To help rule out other causes of memory problems, the GP will do a physical examination and may organise tests, such as a blood test and urine test.
You’ll also be asked to do a memory or cognitive test to check any problems with your memory or ability to think clearly.
Read more about the tests used to diagnose dementia.
Also Check: Alzheimer’s Color Ribbon
What Are The Signs Of Alzheimer’s Disease
Scientists continue to unravel the complex brain changes involved in the onset and progression of Alzheimers disease. It seems likely that damage to the brain starts a decade or more before memory and other cognitive problems appear. During this preclinical stage of Alzheimers disease, people seem to be symptom-free, but toxic changes are taking place in the brain.
Damage occurring in the brain of someone with Alzheimers disease begins to show itself in very early clinical signs and symptoms. For most people with Alzheimersthose who have the late-onset varietysymptoms first appear in their mid-60s. Signs of early-onset Alzheimers begin between a persons 30s and mid-60s.
The first symptoms of Alzheimers vary from person to person. Memory problems are typically one of the first signs of cognitive impairment related to Alzheimers disease. Decline in non-memory aspects of cognition, such as word-finding, vision/spatial issues, and impaired reasoning or judgment, may also signal the very early stages of Alzheimers disease. And some people may be diagnosed with mild cognitive impairment. As the disease progresses, people experience greater memory loss and other cognitive difficulties.
Alzheimers disease progresses in several stages: preclinical, mild , moderate, and severe .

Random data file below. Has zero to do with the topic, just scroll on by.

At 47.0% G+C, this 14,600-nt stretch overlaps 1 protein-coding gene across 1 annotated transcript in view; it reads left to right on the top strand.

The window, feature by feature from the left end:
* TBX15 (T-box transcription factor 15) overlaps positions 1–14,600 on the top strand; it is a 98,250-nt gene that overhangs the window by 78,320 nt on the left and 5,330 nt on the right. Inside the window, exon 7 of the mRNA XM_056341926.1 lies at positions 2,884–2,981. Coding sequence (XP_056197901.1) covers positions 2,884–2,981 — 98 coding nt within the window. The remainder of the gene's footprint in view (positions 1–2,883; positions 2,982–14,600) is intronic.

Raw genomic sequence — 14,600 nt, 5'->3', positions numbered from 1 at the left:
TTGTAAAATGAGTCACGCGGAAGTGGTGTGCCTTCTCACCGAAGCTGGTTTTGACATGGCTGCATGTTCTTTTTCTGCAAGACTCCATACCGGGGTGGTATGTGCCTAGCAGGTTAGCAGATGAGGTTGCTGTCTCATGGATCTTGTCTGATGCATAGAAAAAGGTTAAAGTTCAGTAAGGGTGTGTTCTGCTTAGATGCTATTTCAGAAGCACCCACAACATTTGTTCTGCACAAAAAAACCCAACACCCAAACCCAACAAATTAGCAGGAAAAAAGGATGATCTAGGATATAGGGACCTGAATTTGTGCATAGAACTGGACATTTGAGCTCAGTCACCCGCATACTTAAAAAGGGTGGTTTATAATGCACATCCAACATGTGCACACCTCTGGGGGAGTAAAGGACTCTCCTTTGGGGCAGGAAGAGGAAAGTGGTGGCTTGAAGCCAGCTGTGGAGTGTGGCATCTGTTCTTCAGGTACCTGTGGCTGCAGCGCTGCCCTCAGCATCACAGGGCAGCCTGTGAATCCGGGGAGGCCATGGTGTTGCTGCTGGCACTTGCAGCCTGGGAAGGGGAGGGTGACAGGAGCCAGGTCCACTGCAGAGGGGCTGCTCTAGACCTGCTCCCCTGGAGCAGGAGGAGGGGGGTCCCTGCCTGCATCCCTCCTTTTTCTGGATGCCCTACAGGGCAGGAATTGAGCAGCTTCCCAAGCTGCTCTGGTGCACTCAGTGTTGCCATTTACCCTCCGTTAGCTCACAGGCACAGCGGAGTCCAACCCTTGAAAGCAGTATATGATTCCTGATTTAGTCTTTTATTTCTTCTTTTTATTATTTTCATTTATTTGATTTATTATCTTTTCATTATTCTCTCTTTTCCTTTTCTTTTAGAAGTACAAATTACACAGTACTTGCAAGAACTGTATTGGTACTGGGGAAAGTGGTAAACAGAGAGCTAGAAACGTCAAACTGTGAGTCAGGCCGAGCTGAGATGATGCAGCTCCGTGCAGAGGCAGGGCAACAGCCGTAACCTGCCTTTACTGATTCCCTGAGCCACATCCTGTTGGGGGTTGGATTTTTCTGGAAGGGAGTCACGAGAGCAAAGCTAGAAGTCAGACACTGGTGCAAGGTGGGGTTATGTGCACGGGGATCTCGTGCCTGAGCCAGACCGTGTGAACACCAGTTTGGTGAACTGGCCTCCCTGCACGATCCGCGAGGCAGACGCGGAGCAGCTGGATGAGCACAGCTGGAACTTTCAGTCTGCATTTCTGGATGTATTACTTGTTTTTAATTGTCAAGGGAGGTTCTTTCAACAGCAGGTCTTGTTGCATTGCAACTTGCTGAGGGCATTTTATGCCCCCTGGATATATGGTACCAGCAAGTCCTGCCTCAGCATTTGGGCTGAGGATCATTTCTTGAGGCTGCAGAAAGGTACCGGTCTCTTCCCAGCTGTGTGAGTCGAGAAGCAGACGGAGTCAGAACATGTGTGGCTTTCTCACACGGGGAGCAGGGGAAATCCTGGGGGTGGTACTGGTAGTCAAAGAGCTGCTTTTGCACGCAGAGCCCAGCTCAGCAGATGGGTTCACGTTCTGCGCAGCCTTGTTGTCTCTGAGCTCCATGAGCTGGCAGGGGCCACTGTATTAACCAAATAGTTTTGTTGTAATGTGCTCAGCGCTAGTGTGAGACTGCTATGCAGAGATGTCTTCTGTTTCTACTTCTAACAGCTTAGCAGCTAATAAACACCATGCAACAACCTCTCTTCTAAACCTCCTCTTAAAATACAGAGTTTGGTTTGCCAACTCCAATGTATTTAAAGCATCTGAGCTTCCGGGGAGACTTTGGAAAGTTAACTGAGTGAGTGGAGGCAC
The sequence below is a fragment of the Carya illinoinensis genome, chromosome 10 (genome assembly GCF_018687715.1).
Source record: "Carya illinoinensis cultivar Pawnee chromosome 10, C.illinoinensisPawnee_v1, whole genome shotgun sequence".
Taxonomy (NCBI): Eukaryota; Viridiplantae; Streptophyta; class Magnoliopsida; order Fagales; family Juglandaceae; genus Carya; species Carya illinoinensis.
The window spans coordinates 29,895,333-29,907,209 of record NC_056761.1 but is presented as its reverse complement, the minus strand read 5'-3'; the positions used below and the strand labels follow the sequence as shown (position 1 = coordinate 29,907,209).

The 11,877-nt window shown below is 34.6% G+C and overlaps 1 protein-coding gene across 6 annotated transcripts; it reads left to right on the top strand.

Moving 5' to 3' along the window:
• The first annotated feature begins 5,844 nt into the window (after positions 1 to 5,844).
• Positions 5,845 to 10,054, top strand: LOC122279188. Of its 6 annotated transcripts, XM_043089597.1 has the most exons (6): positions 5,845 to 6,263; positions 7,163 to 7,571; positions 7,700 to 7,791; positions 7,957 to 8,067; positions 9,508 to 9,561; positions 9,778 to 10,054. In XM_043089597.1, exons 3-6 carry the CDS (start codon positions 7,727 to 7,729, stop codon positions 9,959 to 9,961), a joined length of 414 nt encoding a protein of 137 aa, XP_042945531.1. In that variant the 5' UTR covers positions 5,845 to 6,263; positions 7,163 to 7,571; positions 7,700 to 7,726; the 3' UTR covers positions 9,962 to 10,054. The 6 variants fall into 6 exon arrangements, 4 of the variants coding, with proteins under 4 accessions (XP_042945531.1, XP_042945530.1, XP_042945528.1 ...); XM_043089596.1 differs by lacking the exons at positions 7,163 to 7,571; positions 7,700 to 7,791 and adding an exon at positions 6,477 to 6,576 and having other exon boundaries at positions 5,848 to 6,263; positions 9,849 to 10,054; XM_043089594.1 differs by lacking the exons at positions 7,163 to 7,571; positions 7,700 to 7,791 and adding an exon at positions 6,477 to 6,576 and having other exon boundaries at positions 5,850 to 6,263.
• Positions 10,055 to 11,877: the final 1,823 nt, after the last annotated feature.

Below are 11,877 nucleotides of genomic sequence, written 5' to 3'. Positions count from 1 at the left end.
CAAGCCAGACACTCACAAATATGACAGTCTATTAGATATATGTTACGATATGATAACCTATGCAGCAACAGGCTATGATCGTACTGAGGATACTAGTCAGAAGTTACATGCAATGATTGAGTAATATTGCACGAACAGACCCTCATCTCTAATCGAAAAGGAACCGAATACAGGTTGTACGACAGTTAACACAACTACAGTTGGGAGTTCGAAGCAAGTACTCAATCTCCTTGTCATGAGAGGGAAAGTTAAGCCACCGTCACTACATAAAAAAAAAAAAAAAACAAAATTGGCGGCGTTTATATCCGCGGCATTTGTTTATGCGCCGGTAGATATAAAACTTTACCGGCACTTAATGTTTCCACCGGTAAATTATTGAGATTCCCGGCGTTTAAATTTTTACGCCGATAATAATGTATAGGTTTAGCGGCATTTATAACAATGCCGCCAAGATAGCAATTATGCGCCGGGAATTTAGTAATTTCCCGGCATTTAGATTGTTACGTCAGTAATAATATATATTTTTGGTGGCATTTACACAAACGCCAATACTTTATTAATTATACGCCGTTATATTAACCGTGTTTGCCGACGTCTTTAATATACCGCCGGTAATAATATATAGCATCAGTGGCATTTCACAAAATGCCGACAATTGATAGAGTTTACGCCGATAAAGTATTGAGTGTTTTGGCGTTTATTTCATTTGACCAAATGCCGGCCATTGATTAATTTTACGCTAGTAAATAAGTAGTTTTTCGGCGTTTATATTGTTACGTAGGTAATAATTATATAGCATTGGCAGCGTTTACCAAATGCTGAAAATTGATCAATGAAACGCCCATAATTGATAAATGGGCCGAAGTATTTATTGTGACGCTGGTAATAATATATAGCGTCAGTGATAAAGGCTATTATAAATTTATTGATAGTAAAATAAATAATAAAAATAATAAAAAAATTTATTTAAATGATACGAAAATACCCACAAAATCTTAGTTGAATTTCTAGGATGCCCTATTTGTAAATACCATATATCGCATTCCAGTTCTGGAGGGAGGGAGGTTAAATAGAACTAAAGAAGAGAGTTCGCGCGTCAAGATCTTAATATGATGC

What Is Dementia And What Causes It
Dementia is a syndrome that causes a person to develop difficulty and problems with their memory or their ability to think. Unlike the normal changes that happen in a persons memory and thinking over time, dementia affects someones ability to function in their daily life activities and their normal routine .There are different causes of dementia. These causes are typically underlying neurological conditions . One common cause of dementia is Alzheimers disease. Other causes include diseases that impact brain blood vessels. For example, strokes may cause what is commonly termed Vascular Dementia. Some causes include Lewy Body Disease and Parkinsons disease.
Don’t Miss: Quality Of Life Alzheimer’s Disease
What Should You Not Say To Someone With Dementia
Here are some things to remember not to say to someone with dementia, and what you can say instead.Youre wrong Do you remember? They passed away. I told you What do you want to eat? Come, lets get your shoes on and get to the car, we need to go to the store for some groceries.More items
What Are Some Risk Factors For Alzheimers Disease
Risk factors for the development of Alzheimers disease include:
- Age. Increasing age is the primary risk factor for developing Alzheimers disease.
- Genetics . There is a certain gene, apolipoprotein E that is associated with late-onset Alzheimers disease. Other genes have been associated with early-onset Alzheimers disease.